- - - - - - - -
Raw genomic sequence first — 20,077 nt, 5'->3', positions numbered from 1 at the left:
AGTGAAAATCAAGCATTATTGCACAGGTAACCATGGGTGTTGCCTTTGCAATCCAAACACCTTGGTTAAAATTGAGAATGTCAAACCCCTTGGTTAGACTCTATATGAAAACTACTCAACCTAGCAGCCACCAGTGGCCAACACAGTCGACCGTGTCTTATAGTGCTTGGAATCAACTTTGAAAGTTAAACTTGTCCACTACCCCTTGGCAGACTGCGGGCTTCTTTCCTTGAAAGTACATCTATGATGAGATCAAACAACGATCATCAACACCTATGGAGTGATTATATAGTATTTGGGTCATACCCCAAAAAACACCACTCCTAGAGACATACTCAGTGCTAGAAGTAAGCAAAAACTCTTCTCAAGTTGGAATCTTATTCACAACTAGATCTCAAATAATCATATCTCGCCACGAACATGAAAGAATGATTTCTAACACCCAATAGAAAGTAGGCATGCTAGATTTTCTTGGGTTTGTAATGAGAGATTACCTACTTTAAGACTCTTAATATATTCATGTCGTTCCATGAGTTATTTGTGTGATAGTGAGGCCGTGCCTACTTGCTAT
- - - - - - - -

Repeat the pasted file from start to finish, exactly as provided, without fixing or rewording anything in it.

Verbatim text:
Raw genomic sequence first — 20,077 nt, 5'->3', positions numbered from 1 at the left:
AGTGAAAATCAAGCATTATTGCACAGGTAACCATGGGTGTTGCCTTTGCAATCCAAACACCTTGGTTAAAATTGAGAATGTCAAACCCCTTGGTTAGACTCTATATGAAAACTACTCAACCTAGCAGCCACCAGTGGCCAACACAGTCGACCGTGTCTTATAGTGCTTGGAATCAACTTTGAAAGTTAAACTTGTCCACTACCCCTTGGCAGACTGCGGGCTTCTTTCCTTGAAAGTACATCTATGATGAGATCAAACAACGATCATCAACACCTATGGAGTGATTATATAGTATTTGGGTCATACCCCAAAAAACACCACTCCTAGAGACATACTCAGTGCTAGAAGTAAGCAAAAACTCTTCTCAAGTTGGAATCTTATTCACAACTAGATCTCAAATAATCATATCTCGCCACGAACATGAAAGAATGATTTCTAACACCCAATAGAAAGTAGGCATGCTAGATTTTCTTGGGTTTGTAATGAGAGATTACCTACTTTAAGACTCTTAATATATTCATGTCGTTCCATGAGTTATTTGTGTGATAGTGAGGCCGTGCCTACTTGCTAT